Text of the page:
En Pointe 04 - April 25
80 Years – Angels in the Architecture
The Royal Winnipeg Ballet’s 80th anniversary season was originally planned to conclude with a one-of-a-kind performance featuring three monumental ballets celebrating the artistic directors who brought them to our stage. Unfortunately, owing to COVID-19 and the social distancing measures inherent to stopping the spread of the virus, the performance called 80 Years – A Retrospective was cancelled. The RWB cherishes our history and although we can’t perform these pieces, we still want to share pieces of these memories with you. This week, En Pointe has prepared a special retrospective on the creation of Mark Godden’s Angels in the Architecture, one of the beloved performances planned for 80 Years – A Retrospective.
When Mark Godden, the resident choreographer of the Royal Winnipeg Ballet from 1990 to 1994, flipped through an unassuming coffee table book in 1991, he had no idea it would provide the inspiration for his next ballet.
Inside the book was an article on the Shakers, a religious sect founded in the latter half of the 18th century. The Shakers were known for their simple living, egalitarian ideals, elegant architecture, and practical furniture. The article, which depicted the Shakers’ simple lifestyle and described in great detail the beauty of their hand-built surroundings, captivated Mark, and he began to seek more information about the sect in museums and history books.
The Shakers believed that making something well was in itself, “an act of prayer,” and their dedication to hard work and perfection has resulted in a unique range of architecture, furniture and handicraft styles which are still influential today. Mark wanted his newest ballet to embody the spirit and practicality of the Shakers and so he set himself to work creating what would soon become Angels in the Architecture.
Mark’s creative process for the piece was lengthy, spanning an entire season. Tara Birtwhistle, one of the original cast of Angels in the Architecture, recalls rehearsals going on for months.
“When Mark creates, he wants the dancers to hear the music, not count it,” says Tara, who is now the Associate Artistic Director at the RWB. “To get the dancers to feel the music takes a long rehearsal process.”
The music Mark selected for the ballet was Aaron Copland’s Appalachian Spring, an orchestral suite which was premiered by the New York Philharmonic Orchestra under Artur Rodzinski on October 4, 1945. The music evokes the spirit of pastoral America, the most recognizable section featuring the Shaker hymn “Simple Gifts,” a tune which was largely unknown outside Shaker communities until its melody was adapted by Copland.
“There’s a lot of reference to prayer in the ballet, but it’s really about community,” says Tara, who performed Angels in the Architecture many times throughout her career as a dancer. “Because it’s an ensemble piece, the dancers have to work like a community. They have to do everything together perfectly throughout almost the entire ballet.”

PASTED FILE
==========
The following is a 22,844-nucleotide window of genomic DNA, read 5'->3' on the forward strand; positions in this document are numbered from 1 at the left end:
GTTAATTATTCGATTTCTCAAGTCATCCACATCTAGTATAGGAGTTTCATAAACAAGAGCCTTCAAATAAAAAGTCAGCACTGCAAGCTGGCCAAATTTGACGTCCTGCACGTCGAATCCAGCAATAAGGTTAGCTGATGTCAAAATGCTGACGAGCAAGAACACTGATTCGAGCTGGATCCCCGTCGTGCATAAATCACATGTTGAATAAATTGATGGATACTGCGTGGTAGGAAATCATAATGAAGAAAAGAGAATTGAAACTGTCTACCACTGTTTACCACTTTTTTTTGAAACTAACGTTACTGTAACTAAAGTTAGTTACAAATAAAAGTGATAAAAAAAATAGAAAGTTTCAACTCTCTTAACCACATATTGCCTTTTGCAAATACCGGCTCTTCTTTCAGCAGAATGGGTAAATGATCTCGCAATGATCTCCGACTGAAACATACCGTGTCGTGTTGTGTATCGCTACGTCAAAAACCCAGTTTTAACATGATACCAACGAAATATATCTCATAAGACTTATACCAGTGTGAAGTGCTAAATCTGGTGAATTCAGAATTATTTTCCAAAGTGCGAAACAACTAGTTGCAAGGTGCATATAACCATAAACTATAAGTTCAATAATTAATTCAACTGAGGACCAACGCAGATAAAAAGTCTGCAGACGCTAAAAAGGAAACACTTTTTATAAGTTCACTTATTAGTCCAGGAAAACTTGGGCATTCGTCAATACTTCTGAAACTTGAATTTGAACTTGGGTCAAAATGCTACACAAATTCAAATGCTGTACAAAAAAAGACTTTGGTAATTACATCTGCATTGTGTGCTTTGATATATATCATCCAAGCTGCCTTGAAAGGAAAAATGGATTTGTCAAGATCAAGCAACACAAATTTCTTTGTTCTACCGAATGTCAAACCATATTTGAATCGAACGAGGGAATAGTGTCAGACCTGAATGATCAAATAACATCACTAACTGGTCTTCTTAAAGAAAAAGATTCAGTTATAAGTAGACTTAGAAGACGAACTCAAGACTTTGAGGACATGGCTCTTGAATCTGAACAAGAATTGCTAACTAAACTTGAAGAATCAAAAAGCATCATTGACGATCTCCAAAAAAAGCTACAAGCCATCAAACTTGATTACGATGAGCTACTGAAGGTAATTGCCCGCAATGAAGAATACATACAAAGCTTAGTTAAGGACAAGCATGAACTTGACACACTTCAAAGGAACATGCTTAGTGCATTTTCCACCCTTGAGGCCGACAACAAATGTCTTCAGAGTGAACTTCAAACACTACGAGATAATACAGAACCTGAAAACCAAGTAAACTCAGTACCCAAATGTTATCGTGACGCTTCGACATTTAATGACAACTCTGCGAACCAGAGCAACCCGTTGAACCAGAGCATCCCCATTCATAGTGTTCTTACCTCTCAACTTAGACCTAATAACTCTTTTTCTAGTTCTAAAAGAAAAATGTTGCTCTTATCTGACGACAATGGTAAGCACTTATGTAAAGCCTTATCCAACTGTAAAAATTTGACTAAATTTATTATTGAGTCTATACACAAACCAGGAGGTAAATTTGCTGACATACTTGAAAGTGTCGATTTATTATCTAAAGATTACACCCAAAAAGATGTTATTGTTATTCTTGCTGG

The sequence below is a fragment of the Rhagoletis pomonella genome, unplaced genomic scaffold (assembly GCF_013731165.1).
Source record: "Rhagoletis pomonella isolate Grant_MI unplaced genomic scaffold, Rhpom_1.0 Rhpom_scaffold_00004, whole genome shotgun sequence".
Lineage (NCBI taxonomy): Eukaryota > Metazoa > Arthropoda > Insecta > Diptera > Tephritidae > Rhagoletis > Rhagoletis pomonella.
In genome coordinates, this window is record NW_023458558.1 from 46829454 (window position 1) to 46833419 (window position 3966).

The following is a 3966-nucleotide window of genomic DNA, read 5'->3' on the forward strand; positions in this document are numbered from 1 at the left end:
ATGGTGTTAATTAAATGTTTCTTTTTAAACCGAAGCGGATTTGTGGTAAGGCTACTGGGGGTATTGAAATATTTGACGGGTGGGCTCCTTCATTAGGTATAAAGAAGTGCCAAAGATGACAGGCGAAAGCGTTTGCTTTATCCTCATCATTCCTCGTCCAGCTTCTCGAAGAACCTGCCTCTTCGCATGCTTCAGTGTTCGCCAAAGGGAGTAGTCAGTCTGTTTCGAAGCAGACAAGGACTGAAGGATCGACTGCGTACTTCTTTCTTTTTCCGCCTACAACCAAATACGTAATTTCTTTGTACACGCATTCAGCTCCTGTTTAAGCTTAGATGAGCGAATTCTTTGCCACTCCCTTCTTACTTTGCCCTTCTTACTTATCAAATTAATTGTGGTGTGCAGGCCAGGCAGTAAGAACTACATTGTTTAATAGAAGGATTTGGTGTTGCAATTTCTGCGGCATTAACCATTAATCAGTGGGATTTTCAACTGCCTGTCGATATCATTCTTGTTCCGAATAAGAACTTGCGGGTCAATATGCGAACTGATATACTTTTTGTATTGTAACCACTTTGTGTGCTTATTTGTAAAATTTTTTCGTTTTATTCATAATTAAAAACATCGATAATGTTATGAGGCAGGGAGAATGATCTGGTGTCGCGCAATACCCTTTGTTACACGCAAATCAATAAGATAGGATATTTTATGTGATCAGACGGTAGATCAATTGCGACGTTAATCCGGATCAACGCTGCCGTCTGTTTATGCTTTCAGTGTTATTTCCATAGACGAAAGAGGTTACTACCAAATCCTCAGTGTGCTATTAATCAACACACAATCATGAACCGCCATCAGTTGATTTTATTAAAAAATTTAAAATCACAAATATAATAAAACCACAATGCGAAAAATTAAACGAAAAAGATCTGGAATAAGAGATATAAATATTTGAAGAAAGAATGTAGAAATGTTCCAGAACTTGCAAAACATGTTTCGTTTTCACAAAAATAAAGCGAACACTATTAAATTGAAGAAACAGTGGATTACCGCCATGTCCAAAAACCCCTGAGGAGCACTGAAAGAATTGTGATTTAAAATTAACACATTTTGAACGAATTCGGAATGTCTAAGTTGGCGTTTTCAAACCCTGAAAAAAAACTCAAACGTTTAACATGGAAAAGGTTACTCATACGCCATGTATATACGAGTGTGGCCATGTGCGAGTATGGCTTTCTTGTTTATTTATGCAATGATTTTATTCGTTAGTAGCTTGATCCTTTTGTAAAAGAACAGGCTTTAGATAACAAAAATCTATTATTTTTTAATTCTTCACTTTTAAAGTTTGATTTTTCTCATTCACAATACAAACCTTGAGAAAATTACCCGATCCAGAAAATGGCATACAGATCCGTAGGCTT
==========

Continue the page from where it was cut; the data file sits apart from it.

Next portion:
The choreographic style of Angels in the Architecture is founded in a ballet but refined by Mark’s taste for movement. It is extremely musical and reflects strongly on the Copland score. The choreography evokes elements of Shaker life; hands often come together in prayer, but there are also moves inspired by the planting of crops, cleaning and the movement of a rocking chair.
During his research, Mark identified two Shaker inventions which he used throughout his choreography on Angels in the Architecture: the flat-headed broom and the ladder-backed chair. These household items, which come to us from the Shakers and are still widely used today, serve as the centerpiece of the ballet and provide the inspiration for its name.
Angels in the Architecture opens with six flat-headed brooms standing alone on the stage. When the dancers enter, they begin to manipulate and move with the brooms, first the women, draped in long, cotton skirts, and then the men, dressed in similarly simple, earth-toned clothing.
The costumes were created by Paul Daigle, a long-time collaborator with Mark Godden and one who has contributed costume designs to many other RWB’s ballets. They are not simply reproductions of Shaker clothing, but specifically designed to enhance the choreography, by extending the body’s normal range of movements and pairing with the chairs and the brooms.
Angels in the Architecture features lighting design by Jeff Herd, who also sought to embody the Shaker tradition, by recreating shafts of light often seen in the Shaker-built meeting halls and churches. When these elements are brought together, they evoke the simple stoicism of the Shaker lifestyle. After its premiere in May of 1992, Angels in the Architecture was instantly recognized as a classic ballet, one capable of transporting audiences to a place far removed from today’s society, and it quickly became a staple in the RWB repertoire.
“Every time we performed it there was a sense of silence,” says Tara. “The choreography and music work together to take you on a journey, and afterward there’s a profound sense of melancholy. It’s one of those ballets that reminds us why we use our bodies for communication.”
Angels in the Architecture, Mark Godden’s beautiful and moving homage to the Shakers, which has emphatically left its mark on audiences for nearly 30 years, is perhaps more relevant today than ever before. To see a community come together, like the one depicted in Angels in the Architecture, draws strong parallels to how Manitobans have coalesced to stop the spread of COVID-19. Although the RWB is unable to perform this ballet as planned, the spirit and message it conveys remains as poignant as the day it debuted.